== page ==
Warning: Contains spoilers!
I don’t know if Margaret Frazer intended this to be the last Dame Frevisse novel, since she passed away in 2013, the final book ends on a high note. Without giving away the mystery, I’ll just say the last words in the book are “Domina Frevisse, prioress of St. Frideswide’s”. Okay, enough of the spoilers.
Other than the non-surprising ending, The Apostate’s Tale was a let-down given the excitement of the previous novel, The Traitor’s Tale. This final installment lacked the politics and intrigue of Henry VI’s disastrous reign, but it also lacked its enjoyability.
The story takes place entirely within the confines of St Frideswide. Frevisse isn’t sent away on an errand and her cousin Lady Suffolk isn’t even mentioned. That being said, there really wasn’t much mystery to this novel. The story centered around an apostate nun who had fled St. Frideswide nine years before with a man, and is back with young son in tow.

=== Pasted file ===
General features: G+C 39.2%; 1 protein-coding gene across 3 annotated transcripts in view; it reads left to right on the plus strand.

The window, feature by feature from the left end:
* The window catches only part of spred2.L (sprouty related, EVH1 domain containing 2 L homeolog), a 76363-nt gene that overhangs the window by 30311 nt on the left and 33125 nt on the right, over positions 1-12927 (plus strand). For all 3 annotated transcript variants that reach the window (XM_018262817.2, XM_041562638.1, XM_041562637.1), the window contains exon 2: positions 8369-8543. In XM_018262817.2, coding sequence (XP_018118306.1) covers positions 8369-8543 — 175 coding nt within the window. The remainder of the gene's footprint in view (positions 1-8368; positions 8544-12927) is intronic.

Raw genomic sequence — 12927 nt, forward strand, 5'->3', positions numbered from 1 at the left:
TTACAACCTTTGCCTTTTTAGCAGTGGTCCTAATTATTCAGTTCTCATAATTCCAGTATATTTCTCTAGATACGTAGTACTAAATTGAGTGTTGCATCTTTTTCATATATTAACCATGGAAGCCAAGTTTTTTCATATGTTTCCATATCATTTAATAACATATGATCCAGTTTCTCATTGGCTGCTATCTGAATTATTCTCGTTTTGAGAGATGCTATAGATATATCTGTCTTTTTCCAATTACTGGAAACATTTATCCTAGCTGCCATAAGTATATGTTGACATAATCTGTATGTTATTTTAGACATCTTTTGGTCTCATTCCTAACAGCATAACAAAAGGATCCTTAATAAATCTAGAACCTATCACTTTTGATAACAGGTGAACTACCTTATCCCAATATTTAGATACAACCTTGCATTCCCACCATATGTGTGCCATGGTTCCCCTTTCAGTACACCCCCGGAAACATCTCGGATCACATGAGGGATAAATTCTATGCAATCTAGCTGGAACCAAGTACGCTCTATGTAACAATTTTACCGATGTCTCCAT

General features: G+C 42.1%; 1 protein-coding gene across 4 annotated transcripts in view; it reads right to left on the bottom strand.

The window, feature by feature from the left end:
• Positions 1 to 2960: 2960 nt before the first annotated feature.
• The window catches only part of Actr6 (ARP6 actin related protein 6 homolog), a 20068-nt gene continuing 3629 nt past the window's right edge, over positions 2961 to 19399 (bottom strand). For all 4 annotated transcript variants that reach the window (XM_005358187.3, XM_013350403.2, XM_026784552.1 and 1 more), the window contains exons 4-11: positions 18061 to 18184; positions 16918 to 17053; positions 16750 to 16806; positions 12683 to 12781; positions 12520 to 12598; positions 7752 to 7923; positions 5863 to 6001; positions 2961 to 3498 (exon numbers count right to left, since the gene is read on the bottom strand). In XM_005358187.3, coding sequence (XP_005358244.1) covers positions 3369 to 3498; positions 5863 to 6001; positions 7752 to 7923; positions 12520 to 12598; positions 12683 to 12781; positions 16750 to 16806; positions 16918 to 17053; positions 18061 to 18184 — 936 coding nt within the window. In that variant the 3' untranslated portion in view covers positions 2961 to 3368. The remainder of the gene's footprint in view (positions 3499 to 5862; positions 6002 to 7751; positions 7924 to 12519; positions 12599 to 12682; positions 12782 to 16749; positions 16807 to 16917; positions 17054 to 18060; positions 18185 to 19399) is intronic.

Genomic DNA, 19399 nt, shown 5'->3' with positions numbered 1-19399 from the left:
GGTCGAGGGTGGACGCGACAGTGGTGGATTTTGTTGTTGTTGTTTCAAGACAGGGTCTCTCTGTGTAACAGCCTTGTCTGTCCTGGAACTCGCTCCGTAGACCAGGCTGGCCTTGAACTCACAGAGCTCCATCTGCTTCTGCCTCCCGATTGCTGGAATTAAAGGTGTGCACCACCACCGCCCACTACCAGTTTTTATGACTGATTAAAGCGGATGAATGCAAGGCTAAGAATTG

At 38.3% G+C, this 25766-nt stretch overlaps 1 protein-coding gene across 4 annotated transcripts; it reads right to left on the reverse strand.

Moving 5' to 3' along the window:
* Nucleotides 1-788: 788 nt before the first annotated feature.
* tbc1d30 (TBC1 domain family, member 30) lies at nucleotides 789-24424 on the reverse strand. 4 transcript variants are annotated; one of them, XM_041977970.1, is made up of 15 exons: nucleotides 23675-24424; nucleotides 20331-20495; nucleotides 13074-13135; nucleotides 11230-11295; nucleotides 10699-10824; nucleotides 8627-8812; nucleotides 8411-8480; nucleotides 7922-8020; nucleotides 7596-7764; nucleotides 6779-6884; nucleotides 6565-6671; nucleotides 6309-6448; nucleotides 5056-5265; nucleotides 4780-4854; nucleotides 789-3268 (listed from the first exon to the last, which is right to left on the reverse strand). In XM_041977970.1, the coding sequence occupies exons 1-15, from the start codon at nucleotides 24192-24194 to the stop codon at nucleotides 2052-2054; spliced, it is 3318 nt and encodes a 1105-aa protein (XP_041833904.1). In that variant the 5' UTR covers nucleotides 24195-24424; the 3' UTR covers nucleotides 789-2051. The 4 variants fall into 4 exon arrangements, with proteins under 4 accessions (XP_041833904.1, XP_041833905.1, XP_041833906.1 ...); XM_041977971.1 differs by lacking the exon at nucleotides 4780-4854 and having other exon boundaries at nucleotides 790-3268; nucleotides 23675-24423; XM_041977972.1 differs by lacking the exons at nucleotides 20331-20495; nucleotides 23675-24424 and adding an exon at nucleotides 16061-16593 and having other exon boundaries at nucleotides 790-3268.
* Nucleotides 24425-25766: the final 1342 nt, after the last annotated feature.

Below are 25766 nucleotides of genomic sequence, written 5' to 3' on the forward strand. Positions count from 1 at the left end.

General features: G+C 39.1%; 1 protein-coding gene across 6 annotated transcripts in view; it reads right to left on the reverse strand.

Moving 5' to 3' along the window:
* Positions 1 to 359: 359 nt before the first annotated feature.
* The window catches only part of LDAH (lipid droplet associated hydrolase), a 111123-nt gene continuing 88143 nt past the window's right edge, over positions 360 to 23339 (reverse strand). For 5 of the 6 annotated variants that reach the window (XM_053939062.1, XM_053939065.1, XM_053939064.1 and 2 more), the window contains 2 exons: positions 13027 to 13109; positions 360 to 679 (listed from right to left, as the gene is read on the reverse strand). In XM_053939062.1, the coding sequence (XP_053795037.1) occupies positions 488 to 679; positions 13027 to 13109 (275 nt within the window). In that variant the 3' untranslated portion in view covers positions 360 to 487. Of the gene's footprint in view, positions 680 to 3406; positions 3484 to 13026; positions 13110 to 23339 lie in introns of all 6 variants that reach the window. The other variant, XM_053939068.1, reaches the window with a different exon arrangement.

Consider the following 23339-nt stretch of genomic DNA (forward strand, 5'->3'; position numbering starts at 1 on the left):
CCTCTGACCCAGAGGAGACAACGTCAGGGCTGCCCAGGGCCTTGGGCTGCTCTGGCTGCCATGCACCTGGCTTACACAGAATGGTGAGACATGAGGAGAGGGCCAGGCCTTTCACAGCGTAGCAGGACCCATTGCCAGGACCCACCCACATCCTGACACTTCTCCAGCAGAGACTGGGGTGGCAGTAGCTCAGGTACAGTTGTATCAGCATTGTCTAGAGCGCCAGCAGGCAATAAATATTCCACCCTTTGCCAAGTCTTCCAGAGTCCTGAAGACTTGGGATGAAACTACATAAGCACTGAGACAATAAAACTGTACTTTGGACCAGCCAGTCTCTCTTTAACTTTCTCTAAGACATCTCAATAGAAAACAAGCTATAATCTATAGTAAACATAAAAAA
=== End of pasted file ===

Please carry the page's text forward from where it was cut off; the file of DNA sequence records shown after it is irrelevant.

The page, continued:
The sisters are none too happy to see her and send for Abbot Gilberd, Domina Elisabeth’s brother to help them with what to do with Sister Cecely. Thrown into the mix are a young woman who wants to be a nun (much against her mother’s wishes) and Sister Cecely’s paramour’s family, who think she has stolen important papers from them.
All right, one more spoiler: There is no murder in The Apostate’s Tale. Only two close calls. And the solution isn’t a total surprise.
I was really expecting something more from Frazer’s final Frevisse tale.